One: Some of the Chinese military hackers who were implicated in a broad set of attacks against the U.S. government and corporations were identified because they accessed Facebook from the same network infrastructure they used to carry out their attacks.
Two: Hector Monsegur, one of the leaders of the LulzSac hacker movement, was identified and arrested last year by the FBI. Although he practiced good computer security and used an anonymous relay service to protect his identity, he slipped up.
And three: Paula Broadwell,who had an affair with CIA director David Petraeus, similarly took extensive precautions to hide her identity. She never logged in to her anonymous e-mail service from her home network. Instead, she used hotel and other public networks when she e-mailed him. The FBI correlated hotel registration data from several different hotels — and hers was the common name.”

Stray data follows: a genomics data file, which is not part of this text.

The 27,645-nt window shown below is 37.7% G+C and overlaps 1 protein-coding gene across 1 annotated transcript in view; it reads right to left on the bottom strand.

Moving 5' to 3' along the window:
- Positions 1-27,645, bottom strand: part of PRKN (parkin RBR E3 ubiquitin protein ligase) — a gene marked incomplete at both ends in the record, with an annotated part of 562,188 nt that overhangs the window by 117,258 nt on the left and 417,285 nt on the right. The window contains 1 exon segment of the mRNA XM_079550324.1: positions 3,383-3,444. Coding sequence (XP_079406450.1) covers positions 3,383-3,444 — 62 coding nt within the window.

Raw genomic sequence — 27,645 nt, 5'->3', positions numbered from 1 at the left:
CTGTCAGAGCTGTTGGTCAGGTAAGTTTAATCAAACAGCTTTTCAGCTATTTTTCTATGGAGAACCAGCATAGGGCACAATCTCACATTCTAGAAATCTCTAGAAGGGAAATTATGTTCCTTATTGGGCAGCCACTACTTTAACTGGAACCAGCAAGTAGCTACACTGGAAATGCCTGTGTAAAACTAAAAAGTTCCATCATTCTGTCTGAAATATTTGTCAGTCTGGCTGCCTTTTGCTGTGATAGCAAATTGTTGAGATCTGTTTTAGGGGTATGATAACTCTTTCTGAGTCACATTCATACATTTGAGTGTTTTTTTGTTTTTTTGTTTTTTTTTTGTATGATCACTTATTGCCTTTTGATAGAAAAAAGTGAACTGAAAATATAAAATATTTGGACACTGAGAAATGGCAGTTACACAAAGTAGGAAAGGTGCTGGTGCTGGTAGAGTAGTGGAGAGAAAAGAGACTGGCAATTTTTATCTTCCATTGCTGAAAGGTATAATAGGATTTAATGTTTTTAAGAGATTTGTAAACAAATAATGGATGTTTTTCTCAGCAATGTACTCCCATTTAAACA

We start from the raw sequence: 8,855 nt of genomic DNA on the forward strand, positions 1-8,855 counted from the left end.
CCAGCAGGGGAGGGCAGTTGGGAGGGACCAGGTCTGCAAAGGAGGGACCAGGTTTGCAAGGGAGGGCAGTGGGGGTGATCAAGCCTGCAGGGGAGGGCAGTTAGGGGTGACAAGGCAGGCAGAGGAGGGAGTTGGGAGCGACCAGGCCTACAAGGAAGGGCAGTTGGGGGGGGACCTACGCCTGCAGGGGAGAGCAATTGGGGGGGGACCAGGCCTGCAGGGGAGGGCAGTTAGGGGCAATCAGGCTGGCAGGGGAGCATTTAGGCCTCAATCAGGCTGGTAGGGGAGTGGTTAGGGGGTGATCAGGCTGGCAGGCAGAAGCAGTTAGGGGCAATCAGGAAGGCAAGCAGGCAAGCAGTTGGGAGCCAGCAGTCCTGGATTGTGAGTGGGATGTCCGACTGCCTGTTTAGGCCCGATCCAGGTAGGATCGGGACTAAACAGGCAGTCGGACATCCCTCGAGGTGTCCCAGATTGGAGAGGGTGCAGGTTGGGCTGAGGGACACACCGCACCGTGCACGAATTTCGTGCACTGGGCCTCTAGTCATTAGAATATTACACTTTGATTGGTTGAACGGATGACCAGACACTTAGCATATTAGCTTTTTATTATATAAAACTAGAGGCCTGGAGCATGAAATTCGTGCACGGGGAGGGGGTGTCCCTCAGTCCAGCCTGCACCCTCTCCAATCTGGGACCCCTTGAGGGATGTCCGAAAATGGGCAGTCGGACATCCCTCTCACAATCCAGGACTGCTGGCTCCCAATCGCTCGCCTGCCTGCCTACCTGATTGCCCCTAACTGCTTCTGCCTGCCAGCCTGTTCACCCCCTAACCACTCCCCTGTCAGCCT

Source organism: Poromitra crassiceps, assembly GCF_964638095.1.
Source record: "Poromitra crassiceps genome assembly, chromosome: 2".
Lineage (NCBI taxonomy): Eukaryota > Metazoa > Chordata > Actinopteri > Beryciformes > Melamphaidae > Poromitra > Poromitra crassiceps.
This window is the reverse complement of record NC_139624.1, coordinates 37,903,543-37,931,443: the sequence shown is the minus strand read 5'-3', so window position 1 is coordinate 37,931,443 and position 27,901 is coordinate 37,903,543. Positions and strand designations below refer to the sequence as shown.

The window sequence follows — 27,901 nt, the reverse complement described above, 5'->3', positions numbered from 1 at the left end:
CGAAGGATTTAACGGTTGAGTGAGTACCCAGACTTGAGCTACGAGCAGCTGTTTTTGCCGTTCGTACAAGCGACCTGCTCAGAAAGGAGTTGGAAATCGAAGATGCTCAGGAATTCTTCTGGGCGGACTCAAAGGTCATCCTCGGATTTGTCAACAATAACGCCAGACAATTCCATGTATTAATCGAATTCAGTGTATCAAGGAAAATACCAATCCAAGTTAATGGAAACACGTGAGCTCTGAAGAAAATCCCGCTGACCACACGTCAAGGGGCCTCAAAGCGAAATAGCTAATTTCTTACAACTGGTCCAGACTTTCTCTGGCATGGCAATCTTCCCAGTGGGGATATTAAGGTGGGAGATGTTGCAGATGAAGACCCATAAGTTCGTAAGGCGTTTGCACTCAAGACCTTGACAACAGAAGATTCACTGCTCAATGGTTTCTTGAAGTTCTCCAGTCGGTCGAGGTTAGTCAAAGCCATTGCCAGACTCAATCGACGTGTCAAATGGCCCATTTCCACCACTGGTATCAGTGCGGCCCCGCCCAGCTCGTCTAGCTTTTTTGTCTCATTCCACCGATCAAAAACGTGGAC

does freedom have high-speed internet?
‘THE net is getting creaky and old: it is rapidly running out of space and remains fundamentally insecure. And it turns out China is streets ahead of the West in doing anything about it. A report published in the Philosophical Transactions of the Royal Society last week details China’s advances in creating a next-generation internet that is on a national level and on a larger scale than anything in the West.
“China has a national internet backbone in place that operates under IPv6 as the native network protocol,” says Riley. “We have nothing like that in the US.”